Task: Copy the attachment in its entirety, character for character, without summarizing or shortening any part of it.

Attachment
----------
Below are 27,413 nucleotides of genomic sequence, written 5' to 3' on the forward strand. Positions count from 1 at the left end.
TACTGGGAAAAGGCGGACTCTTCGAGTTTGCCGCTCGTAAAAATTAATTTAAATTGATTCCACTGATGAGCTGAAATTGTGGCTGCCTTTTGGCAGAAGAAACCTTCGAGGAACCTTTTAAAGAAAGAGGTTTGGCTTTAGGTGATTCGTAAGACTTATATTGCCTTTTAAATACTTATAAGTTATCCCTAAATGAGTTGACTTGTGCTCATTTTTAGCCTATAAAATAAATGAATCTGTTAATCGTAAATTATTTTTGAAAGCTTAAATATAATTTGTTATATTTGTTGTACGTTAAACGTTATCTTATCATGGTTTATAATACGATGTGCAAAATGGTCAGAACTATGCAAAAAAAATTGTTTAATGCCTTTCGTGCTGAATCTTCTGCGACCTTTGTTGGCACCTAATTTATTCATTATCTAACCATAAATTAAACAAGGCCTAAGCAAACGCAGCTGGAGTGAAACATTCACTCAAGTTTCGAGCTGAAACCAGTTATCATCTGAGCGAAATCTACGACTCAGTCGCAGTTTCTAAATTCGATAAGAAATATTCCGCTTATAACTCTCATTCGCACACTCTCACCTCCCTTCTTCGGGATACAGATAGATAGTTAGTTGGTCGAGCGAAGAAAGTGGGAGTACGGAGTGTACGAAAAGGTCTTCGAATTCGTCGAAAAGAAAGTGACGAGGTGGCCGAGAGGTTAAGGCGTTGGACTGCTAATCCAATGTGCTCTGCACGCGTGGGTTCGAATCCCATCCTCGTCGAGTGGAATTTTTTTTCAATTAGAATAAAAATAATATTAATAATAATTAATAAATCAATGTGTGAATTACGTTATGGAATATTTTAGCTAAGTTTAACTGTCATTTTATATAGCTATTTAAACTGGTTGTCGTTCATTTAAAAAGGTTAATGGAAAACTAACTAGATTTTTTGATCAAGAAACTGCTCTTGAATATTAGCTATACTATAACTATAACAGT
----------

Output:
Below are 27,413 nucleotides of genomic sequence, written 5' to 3' on the forward strand. Positions count from 1 at the left end.
TACTGGGAAAAGGCGGACTCTTCGAGTTTGCCGCTCGTAAAAATTAATTTAAATTGATTCCACTGATGAGCTGAAATTGTGGCTGCCTTTTGGCAGAAGAAACCTTCGAGGAACCTTTTAAAGAAAGAGGTTTGGCTTTAGGTGATTCGTAAGACTTATATTGCCTTTTAAATACTTATAAGTTATCCCTAAATGAGTTGACTTGTGCTCATTTTTAGCCTATAAAATAAATGAATCTGTTAATCGTAAATTATTTTTGAAAGCTTAAATATAATTTGTTATATTTGTTGTACGTTAAACGTTATCTTATCATGGTTTATAATACGATGTGCAAAATGGTCAGAACTATGCAAAAAAAATTGTTTAATGCCTTTCGTGCTGAATCTTCTGCGACCTTTGTTGGCACCTAATTTATTCATTATCTAACCATAAATTAAACAAGGCCTAAGCAAACGCAGCTGGAGTGAAACATTCACTCAAGTTTCGAGCTGAAACCAGTTATCATCTGAGCGAAATCTACGACTCAGTCGCAGTTTCTAAATTCGATAAGAAATATTCCGCTTATAACTCTCATTCGCACACTCTCACCTCCCTTCTTCGGGATACAGATAGATAGTTAGTTGGTCGAGCGAAGAAAGTGGGAGTACGGAGTGTACGAAAAGGTCTTCGAATTCGTCGAAAAGAAAGTGACGAGGTGGCCGAGAGGTTAAGGCGTTGGACTGCTAATCCAATGTGCTCTGCACGCGTGGGTTCGAATCCCATCCTCGTCGAGTGGAATTTTTTTTCAATTAGAATAAAAATAATATTAATAATAATTAATAAATCAATGTGTGAATTACGTTATGGAATATTTTAGCTAAGTTTAACTGTCATTTTATATAGCTATTTAAACTGGTTGTCGTTCATTTAAAAAGGTTAATGGAAAACTAACTAGATTTTTTGATCAAGAAACTGCTCTTGAATATTAGCTATACTATAACTATAACAGT